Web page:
This friend isn’t someone who goes into the Org all the time. She’s OT III as I recall, She makes a reasonable living with her husband, and I’m sure goes to events at the Org once in a while. So it’s not like she’s heavily involved in Scientology affairs on a day to day basis. I doubt she gets regged for IAS and the like much, since she simply doesn’t have enough money to make it worth the Church’s while to chase her around. I don’t know if she reads the newspapers or anything. She does surf the Internet like most people. Her org has had a few high level defections, which I’m sure she’s heard about. And she probably hears rumors about this or that. She’s smart enough to realize rumors are just rumors, and that they may or may not be true. She’s also busy enough with grandkids and her business that she doesn’t have the time or inclination to chase every rumor down and fully investigate it.
In other words, she’s probably pretty typical of most Scientologists who are still part of the Church.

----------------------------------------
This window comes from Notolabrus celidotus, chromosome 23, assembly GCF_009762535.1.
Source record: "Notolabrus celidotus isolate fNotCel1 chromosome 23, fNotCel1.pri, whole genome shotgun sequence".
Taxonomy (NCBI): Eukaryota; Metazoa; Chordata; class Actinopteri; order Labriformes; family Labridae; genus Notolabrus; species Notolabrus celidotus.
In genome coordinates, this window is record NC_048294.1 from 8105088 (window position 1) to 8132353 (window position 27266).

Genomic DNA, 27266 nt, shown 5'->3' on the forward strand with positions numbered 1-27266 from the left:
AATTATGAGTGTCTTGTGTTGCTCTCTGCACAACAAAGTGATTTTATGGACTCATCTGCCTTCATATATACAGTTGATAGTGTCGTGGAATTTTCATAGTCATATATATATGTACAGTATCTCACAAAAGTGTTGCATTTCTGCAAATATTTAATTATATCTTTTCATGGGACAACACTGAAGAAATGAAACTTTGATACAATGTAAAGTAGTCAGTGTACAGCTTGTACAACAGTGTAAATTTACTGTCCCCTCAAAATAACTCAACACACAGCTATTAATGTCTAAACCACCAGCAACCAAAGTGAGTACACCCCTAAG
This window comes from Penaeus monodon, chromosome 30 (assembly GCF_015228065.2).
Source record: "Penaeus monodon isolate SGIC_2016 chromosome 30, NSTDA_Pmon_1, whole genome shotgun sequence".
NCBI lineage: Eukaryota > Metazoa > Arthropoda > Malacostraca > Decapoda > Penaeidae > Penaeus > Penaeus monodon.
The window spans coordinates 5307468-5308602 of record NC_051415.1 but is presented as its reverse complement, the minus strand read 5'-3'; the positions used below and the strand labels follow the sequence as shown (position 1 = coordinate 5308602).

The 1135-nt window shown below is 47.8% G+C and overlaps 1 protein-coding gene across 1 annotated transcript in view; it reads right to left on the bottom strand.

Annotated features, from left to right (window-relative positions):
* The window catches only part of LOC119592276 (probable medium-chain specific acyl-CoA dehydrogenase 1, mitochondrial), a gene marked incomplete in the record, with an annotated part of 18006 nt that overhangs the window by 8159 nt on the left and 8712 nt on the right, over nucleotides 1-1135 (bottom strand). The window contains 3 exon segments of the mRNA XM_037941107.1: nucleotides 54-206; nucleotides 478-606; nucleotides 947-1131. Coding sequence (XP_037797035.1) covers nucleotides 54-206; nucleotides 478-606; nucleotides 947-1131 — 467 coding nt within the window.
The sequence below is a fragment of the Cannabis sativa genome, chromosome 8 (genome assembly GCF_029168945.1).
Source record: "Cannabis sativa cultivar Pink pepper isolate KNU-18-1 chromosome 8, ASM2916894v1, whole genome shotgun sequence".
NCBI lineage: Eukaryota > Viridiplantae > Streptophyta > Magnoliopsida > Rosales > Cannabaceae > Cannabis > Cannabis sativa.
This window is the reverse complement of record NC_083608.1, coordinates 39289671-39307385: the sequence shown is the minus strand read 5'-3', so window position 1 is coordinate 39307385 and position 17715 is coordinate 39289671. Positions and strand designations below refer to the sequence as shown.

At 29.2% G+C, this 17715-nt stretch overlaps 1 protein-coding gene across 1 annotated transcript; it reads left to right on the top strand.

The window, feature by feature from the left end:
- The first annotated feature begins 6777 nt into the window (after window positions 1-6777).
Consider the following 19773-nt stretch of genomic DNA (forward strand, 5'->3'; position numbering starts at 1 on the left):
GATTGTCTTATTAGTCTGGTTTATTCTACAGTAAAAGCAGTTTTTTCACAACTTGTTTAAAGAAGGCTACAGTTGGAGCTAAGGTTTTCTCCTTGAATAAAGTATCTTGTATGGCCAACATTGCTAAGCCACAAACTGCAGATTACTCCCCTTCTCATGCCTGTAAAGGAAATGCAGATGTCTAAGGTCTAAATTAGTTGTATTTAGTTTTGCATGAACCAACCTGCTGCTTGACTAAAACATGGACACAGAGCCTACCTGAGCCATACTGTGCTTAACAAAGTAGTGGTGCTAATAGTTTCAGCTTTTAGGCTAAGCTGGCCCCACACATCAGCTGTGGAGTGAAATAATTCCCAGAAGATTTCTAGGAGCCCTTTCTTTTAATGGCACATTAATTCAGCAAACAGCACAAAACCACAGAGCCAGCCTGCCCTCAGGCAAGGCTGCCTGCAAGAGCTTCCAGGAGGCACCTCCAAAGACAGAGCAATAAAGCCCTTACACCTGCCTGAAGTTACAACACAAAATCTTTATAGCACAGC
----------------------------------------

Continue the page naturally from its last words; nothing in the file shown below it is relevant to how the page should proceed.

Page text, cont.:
When confronted with my declare, my friend reckoned that she would probably have to honor the Church’s wishes and not communicate to me for a while. I made this choice okay for her, as I understand her situation. At the same time, I’m disappointed in her. When I was faced with a similar situation, I was fully ready to tell the Church to pound sand. No one tells me who I can and can’t be friends with, who I can and can’t communicate with. My friend who was declared was not an SP, and was still my friend. He didn’t deserve yet another of his friends deserting him. Now, if he was actively engaged in enturbulating me, that would be another story. But the choice to communicate or not with him would be mine, not the Church’s. Any policy that gives the Church the power to dictate my associations is flawed, at least in that respect. The senior policies in my opinion are On Personal Integrity and The Code Of Honor.